Had the fire alarms been functional and the fire exits not blocked, the 17 people who died and 35 others were injured as a blaze swept a hotel in central Delhi on Tuesday could have been safely evacuated by fire officers and local police, a fire official said.
There were around 55 guests, all asleep, in the Arpit Palace Hotel in Karol Bagh area when the fire broke out around 4 a.m, the officer said.
Blaming the hotel management for the delay in reporting the fire, Chief Fire Officer Atul Garg said: "During investigation, it was found that there were lapses on the part of the hotel management as they did not initially inform the control room of Delhi Fire Service (DFS) about the fire in real time.
"They informed us at 4.35 a.m when flames spread across a major portion of hotel from the second floor to first and fourth including the top floor cafeteria," he said.
"After sensing the gravity of fire that reached the top floor, the firefighters later took the help of a hydraulic fire engine and rescued the trapped victims after breaking the window panes," Garg added.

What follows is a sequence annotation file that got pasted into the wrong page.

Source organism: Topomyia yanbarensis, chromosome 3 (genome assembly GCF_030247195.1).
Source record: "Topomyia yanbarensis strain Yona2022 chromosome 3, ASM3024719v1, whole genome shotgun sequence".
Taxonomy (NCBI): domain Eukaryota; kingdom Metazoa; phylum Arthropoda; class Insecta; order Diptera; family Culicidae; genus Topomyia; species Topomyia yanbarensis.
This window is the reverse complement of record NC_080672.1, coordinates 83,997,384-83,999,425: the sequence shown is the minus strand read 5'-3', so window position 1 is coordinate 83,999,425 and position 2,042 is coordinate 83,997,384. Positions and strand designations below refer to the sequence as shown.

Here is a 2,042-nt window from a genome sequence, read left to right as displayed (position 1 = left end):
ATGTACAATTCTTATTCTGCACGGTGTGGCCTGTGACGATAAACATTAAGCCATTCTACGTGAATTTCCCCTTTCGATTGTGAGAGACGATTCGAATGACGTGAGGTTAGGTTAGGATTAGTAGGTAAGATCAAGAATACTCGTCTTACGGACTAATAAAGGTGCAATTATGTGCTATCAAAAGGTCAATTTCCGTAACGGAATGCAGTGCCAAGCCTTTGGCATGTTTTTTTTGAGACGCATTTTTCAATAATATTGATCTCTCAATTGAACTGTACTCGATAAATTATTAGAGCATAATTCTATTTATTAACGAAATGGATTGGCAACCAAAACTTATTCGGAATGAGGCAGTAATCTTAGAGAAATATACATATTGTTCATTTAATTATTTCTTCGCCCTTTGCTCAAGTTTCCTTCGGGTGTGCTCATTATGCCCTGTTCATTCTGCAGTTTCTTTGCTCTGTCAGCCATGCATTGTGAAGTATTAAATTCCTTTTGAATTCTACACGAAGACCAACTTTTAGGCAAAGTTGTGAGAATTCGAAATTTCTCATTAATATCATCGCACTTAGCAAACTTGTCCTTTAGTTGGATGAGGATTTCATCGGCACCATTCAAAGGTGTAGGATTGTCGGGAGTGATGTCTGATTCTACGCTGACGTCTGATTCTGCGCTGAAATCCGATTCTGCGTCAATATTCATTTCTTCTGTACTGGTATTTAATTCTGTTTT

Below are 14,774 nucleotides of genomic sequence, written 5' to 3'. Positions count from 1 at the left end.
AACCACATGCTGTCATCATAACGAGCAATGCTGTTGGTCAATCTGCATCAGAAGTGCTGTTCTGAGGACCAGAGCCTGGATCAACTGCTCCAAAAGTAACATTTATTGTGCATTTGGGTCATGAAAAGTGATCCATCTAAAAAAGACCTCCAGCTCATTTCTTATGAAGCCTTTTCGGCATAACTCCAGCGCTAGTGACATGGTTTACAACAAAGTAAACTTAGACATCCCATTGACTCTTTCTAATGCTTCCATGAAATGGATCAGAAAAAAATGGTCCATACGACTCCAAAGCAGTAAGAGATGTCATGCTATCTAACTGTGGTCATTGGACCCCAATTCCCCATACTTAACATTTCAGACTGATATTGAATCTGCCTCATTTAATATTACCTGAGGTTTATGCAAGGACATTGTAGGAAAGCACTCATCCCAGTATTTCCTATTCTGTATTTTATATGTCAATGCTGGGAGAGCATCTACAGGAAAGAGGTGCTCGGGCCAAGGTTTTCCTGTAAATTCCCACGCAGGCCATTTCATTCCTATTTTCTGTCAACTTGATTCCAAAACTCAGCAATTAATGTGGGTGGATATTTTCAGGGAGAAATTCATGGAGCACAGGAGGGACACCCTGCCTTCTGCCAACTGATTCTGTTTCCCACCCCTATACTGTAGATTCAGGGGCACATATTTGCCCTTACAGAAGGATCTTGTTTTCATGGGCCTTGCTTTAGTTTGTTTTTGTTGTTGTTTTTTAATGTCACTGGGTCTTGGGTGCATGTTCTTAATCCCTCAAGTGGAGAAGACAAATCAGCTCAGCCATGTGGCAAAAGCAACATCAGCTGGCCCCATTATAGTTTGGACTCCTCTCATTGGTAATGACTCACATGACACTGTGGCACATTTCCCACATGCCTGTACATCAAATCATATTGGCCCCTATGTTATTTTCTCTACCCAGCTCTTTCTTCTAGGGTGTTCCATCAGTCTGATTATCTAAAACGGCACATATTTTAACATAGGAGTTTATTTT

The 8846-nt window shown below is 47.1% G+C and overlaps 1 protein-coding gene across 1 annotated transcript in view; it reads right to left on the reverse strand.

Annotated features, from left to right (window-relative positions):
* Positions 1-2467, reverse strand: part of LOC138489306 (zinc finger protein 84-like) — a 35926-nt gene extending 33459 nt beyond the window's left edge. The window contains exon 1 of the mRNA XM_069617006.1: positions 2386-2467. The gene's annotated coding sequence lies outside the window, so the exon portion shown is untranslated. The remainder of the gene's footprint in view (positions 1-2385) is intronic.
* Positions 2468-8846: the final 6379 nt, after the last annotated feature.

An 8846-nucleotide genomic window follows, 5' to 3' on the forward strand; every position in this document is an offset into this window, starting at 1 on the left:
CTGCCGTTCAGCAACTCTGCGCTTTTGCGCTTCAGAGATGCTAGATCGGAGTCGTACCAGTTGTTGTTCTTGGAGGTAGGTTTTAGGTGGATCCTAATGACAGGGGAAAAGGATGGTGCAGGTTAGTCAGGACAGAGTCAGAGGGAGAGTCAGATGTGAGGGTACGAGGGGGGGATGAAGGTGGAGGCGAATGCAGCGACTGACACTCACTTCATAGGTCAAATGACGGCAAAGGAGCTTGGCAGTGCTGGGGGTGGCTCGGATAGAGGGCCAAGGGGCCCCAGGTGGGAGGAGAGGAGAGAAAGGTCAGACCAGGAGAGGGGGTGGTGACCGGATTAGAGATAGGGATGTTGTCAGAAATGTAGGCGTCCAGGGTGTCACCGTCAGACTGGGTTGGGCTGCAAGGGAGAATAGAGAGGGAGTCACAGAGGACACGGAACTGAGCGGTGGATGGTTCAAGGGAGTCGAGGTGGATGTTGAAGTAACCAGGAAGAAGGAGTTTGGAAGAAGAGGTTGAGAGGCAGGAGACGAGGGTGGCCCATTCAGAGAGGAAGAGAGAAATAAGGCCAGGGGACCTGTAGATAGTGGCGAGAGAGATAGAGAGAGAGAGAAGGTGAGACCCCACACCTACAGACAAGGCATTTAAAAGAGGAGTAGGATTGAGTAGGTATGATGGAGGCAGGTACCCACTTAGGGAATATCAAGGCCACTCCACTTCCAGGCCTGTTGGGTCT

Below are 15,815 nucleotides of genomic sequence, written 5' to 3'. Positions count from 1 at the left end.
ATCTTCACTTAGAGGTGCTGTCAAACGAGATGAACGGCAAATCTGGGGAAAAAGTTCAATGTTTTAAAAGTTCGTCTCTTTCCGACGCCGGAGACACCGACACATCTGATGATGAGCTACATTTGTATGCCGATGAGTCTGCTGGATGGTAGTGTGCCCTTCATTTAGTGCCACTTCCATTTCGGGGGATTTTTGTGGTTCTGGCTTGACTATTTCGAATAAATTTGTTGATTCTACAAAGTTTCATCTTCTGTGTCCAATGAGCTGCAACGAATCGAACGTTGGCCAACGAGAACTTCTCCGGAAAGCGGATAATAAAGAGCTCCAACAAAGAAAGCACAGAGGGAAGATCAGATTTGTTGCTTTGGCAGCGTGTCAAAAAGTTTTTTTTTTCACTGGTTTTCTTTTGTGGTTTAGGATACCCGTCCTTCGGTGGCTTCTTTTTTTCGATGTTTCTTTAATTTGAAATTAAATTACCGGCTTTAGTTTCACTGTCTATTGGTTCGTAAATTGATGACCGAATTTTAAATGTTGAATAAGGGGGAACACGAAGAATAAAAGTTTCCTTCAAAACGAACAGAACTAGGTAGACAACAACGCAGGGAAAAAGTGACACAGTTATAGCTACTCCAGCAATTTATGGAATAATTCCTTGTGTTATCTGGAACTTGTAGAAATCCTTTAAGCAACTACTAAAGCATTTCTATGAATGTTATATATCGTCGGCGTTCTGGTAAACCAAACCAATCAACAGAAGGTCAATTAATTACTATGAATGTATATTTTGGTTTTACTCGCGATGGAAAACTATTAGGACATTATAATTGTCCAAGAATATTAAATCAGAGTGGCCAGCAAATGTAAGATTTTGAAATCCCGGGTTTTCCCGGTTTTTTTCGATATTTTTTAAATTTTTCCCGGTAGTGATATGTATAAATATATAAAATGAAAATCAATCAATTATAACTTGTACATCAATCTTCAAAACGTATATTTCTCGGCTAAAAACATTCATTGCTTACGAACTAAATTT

"Prima facie, some lapses were found on the part of the hotel management as the emergency exit were also blocked from inside," Deputy Commissioner of Police Mandeep Singh Randhawa said.
Delhi Home Minister Satyendar Jain, who visited the hotel said that he has also directed the fire department to inspect buildings which are five floors or more and submit a report on their fire safety compliance within a week.
"We have ordered for a magisterial inquiry into the case. Seventeen people have died, most of them of suffocation. Apparently, there were lapses (from the hotel administration's side) and action will taken against those found guilty," he said.
The dead included at least four women, 10 men, a hotel cook, and a child who could not escape the leaping flames and the thick smoke in the hotel in the commercial-cum-residential district of Karol Bagh.
Two bodies still have to be identified, officials said.
For in-depth, objective and more importantly balanced journalism, Click here to subscribe to Outlook Magazine